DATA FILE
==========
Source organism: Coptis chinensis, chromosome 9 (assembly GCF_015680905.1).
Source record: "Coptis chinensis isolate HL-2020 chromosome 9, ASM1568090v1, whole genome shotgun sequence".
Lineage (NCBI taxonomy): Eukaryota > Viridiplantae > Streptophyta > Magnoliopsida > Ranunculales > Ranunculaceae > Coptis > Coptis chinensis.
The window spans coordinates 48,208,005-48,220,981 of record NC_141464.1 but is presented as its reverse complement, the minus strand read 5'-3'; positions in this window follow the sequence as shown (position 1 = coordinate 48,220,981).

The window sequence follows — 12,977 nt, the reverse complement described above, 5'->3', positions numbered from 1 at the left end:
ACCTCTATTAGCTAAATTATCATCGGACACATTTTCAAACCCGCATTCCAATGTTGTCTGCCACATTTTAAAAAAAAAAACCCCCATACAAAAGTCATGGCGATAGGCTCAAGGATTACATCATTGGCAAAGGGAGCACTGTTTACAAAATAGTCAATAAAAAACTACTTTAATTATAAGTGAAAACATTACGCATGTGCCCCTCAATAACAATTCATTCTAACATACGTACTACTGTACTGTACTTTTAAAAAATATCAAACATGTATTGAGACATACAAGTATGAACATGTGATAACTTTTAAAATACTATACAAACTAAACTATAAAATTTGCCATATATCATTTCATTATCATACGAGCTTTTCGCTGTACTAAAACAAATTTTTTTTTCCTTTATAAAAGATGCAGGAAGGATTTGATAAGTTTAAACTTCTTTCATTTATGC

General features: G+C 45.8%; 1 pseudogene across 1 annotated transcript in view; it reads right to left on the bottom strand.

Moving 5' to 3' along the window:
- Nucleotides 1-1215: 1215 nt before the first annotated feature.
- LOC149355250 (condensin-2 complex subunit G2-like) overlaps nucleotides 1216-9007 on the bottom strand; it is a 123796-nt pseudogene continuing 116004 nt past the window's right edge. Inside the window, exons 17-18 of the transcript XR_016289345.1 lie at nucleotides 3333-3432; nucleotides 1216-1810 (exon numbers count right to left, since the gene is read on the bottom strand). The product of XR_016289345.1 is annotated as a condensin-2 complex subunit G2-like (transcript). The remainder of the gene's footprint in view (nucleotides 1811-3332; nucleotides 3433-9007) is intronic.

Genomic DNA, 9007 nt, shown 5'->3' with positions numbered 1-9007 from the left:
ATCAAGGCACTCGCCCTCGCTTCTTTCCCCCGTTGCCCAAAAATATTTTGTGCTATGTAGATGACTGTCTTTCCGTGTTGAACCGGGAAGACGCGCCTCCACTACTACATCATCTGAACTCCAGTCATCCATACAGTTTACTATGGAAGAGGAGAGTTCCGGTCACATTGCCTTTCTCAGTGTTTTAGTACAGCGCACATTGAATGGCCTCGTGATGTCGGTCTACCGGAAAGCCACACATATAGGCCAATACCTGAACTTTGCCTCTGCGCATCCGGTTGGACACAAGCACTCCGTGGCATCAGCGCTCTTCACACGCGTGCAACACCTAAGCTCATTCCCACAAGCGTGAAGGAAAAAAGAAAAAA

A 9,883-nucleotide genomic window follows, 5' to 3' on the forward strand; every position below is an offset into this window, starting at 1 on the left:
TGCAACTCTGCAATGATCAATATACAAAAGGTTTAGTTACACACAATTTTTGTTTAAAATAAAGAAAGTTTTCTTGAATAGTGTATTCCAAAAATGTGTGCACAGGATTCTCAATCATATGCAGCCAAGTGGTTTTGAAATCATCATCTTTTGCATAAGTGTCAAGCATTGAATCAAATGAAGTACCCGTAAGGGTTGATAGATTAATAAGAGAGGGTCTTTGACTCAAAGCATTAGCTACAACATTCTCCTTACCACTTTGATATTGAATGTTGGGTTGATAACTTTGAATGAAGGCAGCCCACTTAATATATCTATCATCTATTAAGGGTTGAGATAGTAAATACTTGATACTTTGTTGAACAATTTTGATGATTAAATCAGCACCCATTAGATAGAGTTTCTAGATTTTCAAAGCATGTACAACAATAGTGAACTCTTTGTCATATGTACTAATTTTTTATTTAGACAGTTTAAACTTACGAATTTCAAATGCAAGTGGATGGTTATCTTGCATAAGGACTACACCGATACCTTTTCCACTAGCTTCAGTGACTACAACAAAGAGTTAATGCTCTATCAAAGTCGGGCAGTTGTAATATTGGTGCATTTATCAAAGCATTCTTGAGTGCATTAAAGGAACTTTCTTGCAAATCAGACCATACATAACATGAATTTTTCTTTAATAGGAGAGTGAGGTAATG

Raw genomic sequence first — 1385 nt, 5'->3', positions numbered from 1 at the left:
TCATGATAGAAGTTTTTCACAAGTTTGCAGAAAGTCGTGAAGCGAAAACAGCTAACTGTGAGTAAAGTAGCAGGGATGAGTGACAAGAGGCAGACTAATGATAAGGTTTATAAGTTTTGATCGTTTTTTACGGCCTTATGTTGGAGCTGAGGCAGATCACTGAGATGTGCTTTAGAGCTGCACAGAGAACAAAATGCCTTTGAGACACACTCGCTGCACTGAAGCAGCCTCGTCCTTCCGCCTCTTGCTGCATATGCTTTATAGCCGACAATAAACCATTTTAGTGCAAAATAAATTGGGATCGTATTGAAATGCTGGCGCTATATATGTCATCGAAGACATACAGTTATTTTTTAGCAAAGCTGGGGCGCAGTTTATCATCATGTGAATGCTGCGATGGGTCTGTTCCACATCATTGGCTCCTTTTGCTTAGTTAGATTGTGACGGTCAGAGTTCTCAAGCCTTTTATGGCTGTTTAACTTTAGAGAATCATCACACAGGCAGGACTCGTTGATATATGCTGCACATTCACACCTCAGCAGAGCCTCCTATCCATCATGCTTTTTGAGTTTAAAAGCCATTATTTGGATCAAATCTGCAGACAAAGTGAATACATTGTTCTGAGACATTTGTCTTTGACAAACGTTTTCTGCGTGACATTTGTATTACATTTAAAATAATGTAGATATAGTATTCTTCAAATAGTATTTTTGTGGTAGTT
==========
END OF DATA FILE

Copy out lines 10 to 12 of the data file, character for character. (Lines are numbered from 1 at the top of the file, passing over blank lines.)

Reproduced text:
- LOC149355250 (condensin-2 complex subunit G2-like) overlaps nucleotides 1216-9007 on the bottom strand; it is a 123796-nt pseudogene continuing 116004 nt past the window's right edge. Inside the window, exons 17-18 of the transcript XR_016289345.1 lie at nucleotides 3333-3432; nucleotides 1216-1810 (exon numbers count right to left, since the gene is read on the bottom strand). The product of XR_016289345.1 is annotated as a condensin-2 complex subunit G2-like (transcript). The remainder of the gene's footprint in view (nucleotides 1811-3332; nucleotides 3433-9007) is intronic.

Genomic DNA, 9007 nt, shown 5'->3' with positions numbered 1-9007 from the left:
ATCAAGGCACTCGCCCTCGCTTCTTTCCCCCGTTGCCCAAAAATATTTTGTGCTATGTAGATGACTGTCTTTCCGTGTTGAACCGGGAAGACGCGCCTCCACTACTACATCATCTGAACTCCAGTCATCCATACAGTTTACTATGGAAGAGGAGAGTTCCGGTCACATTGCCTTTCTCAGTGTTTTAGTACAGCGCACATTGAATGGCCTCGTGATGTCGGTCTACCGGAAAGCCACACATATAGGCCAATACCTGAACTTTGCCTCTGCGCATCCGGTTGGACACAAGCACTCCGTGGCATCAGCGCTCTTCACACGCGTGCAACACCTAAGCTCATTCCCACAAGCGTGAAGGAAAAAAGAAAAAA